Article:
Easily summarized by her officially recognized merits, AUDRE LORDE’s life is also understood through her evolution as a learner and a teacher. Born in Harlem in 1934 to Grenadian parents, Lorde grew up feeling like an outsider. Excluded from the games of her two older sisters, raised by a mother furiously committed to correcting her waywardness, and instructed by punitive teachers at Catholic schools where she was the sole Black student, Lorde’s intellectual life grew out of an early experience of being different. Amid the lonely feelings that accompanied her sense of being outside, Lorde would begin her experiments in creative identity formation, such that the experience of being not them, would transform into the activity of imagining me. This realization of self as a poetic-aesthetic activity would ultimately drive both her art practice and her teaching practice.
As a teenager, Lorde found others with whom she could, at least partially, share the position of outsider. At Hunter High, an all-girls school for gifted students, Lorde ran with a group of working and middle class girls—including a teenaged Diane di Prima—who called themselves “The Branded.” They skipped school to write and recite poetry together in downtown cafés, or to hold séances invoking the spirits of dead poets—together sustaining an attachment to learning outside formal educational environments.
She moved, at age twenty, to Cuernavaca, a bohemian enclave on the outskirts of Mexico City, and studied for a year at UNAM (Universidad Nacional Autónoma de México) in Mexico City. There, she was inspired by learning amidst other brown-skinned people. In that environment—amongst the sweeping mountain vistas of Cuernavaca—Lorde realized that access to beauty is not only for the rich, and decided it was her task as a poet to reflect this access accurately and in a way that could be heard and shared.
Upon returning to New York, Lorde pursued her BA at Hunter College and her masters from Columbia University. Her most enriching moments of learning in the classroom would come later, however, when she began to teach. Her time at Tougaloo College as a writer-in-residence confirmed in her the need to take herself seriously as a poet, as well as revealed within her the desire to teach. Inspired by her students’ use of her poetry workshop to explore their personal commitments to political and racial struggle, Lorde’s activist teaching began to take form. The collaboration produced a magazine of student poems and inspired Lorde to compose the body of writing that would constitute her poetry collection, Cables to Rage.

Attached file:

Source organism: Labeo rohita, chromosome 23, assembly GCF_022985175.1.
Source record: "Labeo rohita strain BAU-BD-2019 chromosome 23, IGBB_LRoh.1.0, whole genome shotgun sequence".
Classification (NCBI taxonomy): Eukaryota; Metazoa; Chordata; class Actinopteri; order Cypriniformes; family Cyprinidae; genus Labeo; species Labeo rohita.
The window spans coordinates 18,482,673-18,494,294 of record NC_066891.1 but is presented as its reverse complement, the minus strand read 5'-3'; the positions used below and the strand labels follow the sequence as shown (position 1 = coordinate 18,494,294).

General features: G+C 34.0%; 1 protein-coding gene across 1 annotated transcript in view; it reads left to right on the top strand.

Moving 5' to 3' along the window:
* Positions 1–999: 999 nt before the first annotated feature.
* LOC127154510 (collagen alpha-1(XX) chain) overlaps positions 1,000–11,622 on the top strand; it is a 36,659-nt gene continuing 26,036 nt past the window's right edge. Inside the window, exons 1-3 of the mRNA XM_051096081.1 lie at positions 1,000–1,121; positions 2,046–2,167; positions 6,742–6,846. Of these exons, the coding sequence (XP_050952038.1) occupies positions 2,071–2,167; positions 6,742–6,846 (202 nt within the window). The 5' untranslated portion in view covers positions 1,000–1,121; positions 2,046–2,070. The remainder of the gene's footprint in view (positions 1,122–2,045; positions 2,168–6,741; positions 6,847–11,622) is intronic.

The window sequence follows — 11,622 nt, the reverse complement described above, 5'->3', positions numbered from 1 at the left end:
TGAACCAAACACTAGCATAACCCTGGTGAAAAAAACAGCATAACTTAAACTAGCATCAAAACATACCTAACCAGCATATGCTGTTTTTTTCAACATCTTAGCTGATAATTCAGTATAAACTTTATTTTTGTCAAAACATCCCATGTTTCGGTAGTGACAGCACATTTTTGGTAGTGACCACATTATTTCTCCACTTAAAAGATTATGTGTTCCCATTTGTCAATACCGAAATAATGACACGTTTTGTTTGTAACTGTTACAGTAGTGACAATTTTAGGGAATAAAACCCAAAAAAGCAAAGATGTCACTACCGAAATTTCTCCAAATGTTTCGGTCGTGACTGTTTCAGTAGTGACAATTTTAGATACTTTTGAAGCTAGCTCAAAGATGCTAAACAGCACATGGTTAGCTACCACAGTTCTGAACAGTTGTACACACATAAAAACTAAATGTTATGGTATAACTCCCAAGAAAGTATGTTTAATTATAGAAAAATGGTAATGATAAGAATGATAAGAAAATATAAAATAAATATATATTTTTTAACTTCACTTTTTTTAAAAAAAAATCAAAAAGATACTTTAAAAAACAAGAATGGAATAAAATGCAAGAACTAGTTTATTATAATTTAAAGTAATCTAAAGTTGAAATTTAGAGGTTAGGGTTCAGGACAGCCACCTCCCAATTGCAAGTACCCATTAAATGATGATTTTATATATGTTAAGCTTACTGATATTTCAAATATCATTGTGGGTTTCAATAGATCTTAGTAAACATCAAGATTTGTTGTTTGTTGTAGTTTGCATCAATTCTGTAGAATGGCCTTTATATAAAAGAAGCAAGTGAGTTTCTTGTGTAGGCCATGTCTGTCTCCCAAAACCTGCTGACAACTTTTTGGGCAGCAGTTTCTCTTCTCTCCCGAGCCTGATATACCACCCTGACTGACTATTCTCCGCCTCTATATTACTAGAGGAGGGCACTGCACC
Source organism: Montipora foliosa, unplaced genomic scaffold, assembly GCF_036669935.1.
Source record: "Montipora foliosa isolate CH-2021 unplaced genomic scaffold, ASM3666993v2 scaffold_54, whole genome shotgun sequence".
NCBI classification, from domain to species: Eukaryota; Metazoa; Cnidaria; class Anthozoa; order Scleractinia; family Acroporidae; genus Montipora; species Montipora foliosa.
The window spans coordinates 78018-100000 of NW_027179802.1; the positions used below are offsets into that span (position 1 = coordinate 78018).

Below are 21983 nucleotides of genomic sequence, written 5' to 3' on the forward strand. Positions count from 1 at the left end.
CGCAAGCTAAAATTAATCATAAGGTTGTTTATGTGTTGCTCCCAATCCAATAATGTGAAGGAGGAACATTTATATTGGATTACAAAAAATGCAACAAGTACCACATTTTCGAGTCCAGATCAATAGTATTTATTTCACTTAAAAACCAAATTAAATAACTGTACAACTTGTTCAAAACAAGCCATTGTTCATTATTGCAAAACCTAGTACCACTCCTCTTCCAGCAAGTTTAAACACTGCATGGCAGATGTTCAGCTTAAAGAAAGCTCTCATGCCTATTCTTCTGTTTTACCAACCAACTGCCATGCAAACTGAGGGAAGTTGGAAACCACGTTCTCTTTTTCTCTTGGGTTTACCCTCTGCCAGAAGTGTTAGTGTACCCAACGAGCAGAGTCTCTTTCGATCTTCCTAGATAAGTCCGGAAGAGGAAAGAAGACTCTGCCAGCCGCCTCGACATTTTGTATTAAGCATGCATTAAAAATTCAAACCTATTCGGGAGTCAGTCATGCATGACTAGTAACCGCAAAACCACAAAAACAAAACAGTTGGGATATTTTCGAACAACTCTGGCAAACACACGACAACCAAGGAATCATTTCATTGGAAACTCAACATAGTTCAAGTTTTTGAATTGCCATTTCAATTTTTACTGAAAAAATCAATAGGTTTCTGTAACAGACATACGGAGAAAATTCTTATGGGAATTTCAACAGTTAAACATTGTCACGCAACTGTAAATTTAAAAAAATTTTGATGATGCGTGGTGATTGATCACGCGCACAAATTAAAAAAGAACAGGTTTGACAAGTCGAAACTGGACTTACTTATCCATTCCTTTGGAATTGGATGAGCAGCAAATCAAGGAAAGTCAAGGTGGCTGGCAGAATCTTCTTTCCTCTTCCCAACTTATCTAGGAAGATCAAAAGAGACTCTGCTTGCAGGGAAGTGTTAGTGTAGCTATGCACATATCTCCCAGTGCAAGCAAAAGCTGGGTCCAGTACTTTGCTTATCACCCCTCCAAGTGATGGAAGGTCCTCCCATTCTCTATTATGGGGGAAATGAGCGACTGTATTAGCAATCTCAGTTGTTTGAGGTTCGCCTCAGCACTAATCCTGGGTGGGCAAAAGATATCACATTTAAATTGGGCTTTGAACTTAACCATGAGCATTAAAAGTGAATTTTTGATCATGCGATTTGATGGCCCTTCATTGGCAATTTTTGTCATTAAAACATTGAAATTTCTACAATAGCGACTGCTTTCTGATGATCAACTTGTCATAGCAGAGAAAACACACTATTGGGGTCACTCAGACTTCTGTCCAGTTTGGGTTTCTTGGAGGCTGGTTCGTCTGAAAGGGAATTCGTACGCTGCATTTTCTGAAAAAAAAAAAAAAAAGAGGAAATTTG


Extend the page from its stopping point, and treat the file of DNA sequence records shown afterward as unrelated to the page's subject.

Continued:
Returning to New York, Lorde began teaching in the CUNY system, beginning in the SEEK program at City College (1968-69), then at Lehman College (1969-70), John Jay (1970-81) and finally, Hunter College (1981-85), where the Women’s Poetry Center is dedicated to her. Throughout her years at CUNY, Lorde’s work became internationally known. Her teaching remained central to her life, however, and her work in the classroom inspired many of her poems, essays, and speeches. Beginning in 1984, while she was on leave at Hunter College, she took a position at the John F. Kennedy Institute for North American Studies at the Free University of Berlin. There, she brought together a group of Afro-Germans in her workshops, igniting the Afro-German movement that began with invigorating discussion, and her students’ newspaper Brown published in 1986, entitled Showing our Colors. Fighting liver cancer as she taught in New York and Berlin, Lorde eventually left teaching and made her permanent home in St. Croix until her death in 1992.
IEMANJÁ BROWN is a teacher and a PhD candidate at the Graduate Center, CUNY. She works at Queens College, The Cooper Union, and in the field of New York City. Her activist life is largely devoted to shutting down fossil fuel infrastructure.
MIRIAM ATKIN, PhD candidate at the Graduate Center, CUNY, is a writer based in New York City. Her work has been largely concerned with the possibilities of poetry as an oral medium in conversation with avant-garde film, music and dance. She has taught composition and poetry at CUNY, and is a member of Kaf, an art and publishing collective.